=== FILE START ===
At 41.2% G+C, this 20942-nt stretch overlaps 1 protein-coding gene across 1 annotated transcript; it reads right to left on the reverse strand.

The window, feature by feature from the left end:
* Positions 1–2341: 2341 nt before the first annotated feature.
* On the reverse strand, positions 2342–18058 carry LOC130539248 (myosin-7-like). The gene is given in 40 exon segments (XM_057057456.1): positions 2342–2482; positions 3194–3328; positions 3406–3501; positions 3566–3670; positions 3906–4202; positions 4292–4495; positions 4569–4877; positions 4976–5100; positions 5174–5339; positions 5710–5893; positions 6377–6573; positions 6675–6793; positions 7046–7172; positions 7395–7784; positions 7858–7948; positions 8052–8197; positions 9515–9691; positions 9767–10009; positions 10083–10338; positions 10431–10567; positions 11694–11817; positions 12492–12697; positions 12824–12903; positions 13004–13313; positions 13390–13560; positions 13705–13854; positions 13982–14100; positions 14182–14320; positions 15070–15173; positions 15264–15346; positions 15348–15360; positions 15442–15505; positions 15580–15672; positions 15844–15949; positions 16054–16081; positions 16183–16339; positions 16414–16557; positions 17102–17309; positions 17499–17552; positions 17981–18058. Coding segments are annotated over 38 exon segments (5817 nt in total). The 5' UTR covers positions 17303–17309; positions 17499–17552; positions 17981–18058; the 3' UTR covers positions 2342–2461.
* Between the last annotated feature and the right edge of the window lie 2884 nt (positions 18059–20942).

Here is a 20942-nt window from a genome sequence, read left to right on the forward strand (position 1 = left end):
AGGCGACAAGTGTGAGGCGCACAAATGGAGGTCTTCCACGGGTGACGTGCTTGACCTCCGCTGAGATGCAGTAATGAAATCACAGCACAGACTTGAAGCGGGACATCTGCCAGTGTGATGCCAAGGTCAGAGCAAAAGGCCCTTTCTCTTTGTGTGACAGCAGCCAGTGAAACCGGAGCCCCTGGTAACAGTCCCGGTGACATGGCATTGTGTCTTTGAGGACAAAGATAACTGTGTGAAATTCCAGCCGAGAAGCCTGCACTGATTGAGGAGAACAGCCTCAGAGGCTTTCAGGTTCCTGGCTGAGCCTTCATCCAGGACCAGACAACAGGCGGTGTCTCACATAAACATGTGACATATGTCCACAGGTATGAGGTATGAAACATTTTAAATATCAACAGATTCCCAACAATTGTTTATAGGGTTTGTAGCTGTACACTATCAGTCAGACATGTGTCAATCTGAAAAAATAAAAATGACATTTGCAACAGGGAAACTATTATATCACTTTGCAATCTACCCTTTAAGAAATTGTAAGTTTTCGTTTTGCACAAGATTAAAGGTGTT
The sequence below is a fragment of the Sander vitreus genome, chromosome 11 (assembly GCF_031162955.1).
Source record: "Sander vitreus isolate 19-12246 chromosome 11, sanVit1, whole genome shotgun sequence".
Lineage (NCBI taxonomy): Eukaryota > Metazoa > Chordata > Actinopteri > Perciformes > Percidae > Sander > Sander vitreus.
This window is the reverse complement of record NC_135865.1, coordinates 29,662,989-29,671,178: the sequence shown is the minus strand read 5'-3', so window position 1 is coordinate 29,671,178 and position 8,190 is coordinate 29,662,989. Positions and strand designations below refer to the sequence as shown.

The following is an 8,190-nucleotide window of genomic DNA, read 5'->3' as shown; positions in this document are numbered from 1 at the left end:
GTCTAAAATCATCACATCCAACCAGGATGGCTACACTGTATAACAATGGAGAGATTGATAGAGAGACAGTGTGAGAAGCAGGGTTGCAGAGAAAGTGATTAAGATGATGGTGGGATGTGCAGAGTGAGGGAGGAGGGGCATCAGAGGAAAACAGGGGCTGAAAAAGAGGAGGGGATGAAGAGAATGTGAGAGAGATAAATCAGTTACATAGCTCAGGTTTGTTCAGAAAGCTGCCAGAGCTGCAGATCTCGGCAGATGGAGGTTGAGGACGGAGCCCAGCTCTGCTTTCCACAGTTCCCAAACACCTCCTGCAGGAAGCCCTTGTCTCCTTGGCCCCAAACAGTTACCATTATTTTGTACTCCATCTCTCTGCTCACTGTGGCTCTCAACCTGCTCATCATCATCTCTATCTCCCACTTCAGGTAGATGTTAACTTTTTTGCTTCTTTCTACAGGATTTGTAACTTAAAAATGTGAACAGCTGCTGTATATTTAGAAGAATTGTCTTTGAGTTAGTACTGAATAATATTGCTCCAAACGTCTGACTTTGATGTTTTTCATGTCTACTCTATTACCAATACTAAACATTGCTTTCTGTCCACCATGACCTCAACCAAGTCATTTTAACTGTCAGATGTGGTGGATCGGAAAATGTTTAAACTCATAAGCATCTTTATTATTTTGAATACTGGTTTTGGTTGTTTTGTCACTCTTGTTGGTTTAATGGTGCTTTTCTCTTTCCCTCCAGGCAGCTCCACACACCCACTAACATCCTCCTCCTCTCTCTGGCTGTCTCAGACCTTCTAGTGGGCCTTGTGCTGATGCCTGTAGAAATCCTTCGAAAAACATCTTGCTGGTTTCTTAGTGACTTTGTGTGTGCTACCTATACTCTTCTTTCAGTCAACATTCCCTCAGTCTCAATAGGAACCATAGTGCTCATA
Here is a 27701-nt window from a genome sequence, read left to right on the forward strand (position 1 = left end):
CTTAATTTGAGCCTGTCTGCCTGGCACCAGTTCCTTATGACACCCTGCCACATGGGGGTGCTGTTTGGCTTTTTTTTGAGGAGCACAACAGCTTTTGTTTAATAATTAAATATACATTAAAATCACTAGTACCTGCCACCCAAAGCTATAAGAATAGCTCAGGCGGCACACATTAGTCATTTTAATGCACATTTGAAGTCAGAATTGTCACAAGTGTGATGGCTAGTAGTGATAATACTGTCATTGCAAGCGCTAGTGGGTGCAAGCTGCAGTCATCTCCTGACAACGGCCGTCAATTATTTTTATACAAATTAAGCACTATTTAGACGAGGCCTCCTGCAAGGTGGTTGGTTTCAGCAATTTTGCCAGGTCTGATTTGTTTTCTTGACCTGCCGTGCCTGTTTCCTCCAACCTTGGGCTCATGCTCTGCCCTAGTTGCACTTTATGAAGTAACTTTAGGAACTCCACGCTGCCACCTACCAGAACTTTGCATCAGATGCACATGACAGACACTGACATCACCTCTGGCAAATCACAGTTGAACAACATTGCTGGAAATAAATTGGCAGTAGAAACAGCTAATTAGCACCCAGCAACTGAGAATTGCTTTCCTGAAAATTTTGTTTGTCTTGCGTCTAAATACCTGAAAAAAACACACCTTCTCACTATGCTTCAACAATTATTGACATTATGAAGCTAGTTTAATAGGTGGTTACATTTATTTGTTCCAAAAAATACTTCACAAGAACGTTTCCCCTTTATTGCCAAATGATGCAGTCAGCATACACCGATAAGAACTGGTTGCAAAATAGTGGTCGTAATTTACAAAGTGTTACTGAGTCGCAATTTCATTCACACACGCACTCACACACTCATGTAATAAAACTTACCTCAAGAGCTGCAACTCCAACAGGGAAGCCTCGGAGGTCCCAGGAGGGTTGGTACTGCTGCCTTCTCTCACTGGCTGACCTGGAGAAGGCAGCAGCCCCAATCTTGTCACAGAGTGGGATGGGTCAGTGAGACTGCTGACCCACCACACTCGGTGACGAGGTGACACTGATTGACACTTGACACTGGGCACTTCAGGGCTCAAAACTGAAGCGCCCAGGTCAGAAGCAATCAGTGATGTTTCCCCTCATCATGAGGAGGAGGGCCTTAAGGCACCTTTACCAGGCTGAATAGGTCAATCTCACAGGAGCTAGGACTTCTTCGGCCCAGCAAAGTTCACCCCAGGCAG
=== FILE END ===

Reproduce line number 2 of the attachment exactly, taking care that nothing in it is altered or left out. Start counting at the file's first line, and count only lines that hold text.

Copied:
The window, feature by feature from the left end: